7.18.  Knowledge of how these complex standards are elsewhere applied is a commercial asset to audit firms, and one which increases in value with scale. Larger firms have much more valuable knowledge of practice, as well as the capacity to commit more resources to specialist technical roles. Any new entrant to the audit market would need to invest very considerable amounts in acquiring this knowledge and developing technical expertise.

  7.19.  The increasing burden of regulation on audit firms and the commercial benefit of scale in accounting expertise together create a strong rationale for yet further consolidation in the audit sector, while discouraging fragmentation and increased competition. The reason consolidation is rarely seen in practice is that, as private partnerships, audit firms are usually reluctant to give up their independence.

  7.20.  It is sometimes argued that increased competition could be introduced through forced fragmentation—breaking up the large firms. This would be immensely difficult to do within the existing system (for example, how do you break up a large UK firm into pieces that can function effectively without also breaking up its international network, which is not within the UK's power?). And given that all the other pressures within the system are for scale and consolidation, it is not self-evident that forced fragmentation would have a net beneficial outcome.

  7.21.  Audit firms compete very vigorously when audits are put out for tender. However, for what are usually good reasons this happens only rarely. A change of auditors might bring a fresh point of view but it also brings ignorance, and there is some evidence that the temporary disadvantage of the latter outweighs the equally temporary advantage of the former. In years when there is no tender, the fact that there is limited market competition is largely irrelevant since price is set by negotiation, usually using the previous year's fee as a reference point.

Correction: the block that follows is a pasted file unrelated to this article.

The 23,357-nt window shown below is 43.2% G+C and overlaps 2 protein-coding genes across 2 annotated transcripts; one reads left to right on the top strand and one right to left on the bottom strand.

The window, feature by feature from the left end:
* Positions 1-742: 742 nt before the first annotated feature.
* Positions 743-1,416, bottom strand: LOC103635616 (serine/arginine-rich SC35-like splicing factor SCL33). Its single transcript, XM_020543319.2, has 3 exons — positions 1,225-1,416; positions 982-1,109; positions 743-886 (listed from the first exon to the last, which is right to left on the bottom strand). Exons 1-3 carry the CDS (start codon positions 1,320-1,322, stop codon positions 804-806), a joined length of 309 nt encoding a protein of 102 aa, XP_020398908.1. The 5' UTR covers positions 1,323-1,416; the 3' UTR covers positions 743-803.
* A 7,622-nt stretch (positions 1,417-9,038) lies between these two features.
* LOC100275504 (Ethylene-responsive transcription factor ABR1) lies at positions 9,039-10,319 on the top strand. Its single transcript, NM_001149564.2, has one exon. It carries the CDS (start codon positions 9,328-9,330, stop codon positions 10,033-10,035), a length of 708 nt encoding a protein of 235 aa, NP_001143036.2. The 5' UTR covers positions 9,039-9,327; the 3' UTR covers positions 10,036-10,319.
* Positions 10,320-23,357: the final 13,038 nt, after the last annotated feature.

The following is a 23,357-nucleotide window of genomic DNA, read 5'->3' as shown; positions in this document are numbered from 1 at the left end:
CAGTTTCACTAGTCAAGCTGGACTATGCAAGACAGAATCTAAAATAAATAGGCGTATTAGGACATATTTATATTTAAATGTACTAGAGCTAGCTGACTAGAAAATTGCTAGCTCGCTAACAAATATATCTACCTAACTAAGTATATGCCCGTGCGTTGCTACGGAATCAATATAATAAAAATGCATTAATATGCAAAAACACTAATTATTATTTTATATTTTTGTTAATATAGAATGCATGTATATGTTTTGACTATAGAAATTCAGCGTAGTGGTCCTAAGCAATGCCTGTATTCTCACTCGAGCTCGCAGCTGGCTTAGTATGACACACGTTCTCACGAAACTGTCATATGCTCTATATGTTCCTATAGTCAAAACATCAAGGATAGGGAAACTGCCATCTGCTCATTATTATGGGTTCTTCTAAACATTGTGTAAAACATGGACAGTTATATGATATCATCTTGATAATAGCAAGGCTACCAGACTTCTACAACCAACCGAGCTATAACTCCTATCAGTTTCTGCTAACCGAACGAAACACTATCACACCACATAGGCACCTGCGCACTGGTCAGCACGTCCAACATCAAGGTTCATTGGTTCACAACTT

7.22.  When an audit is put out for tender, the audit firms will compete vigorously on price and on quality of service to management, but not in practice on the quality of audit. Because of the role of auditing standards and regulation, their differentiation over the quality of the audit service is restricted to peripheral matters and "froth" which clients usually disregard.

  7.23.  Some aspects of service to management are disguised as contributors to audit quality. The most significant of these is the large, well-integrated international network. This is something that multinational clients appreciate, since it simplifies the management of the audit process and gives access to useful resources that can be deployed when and wherever the need arises, within the constraints of the auditor independence rules. It would in fact be perfectly possible to conduct a quality audit of a multinational company without such resources but this would be contrary to the presumptions of auditing standards, the economic interests of the international networks of audit firms and the convenience of management. Instead, the presumed need to have such a network is allowed to remain a very significant barrier to entry into the large company audit market.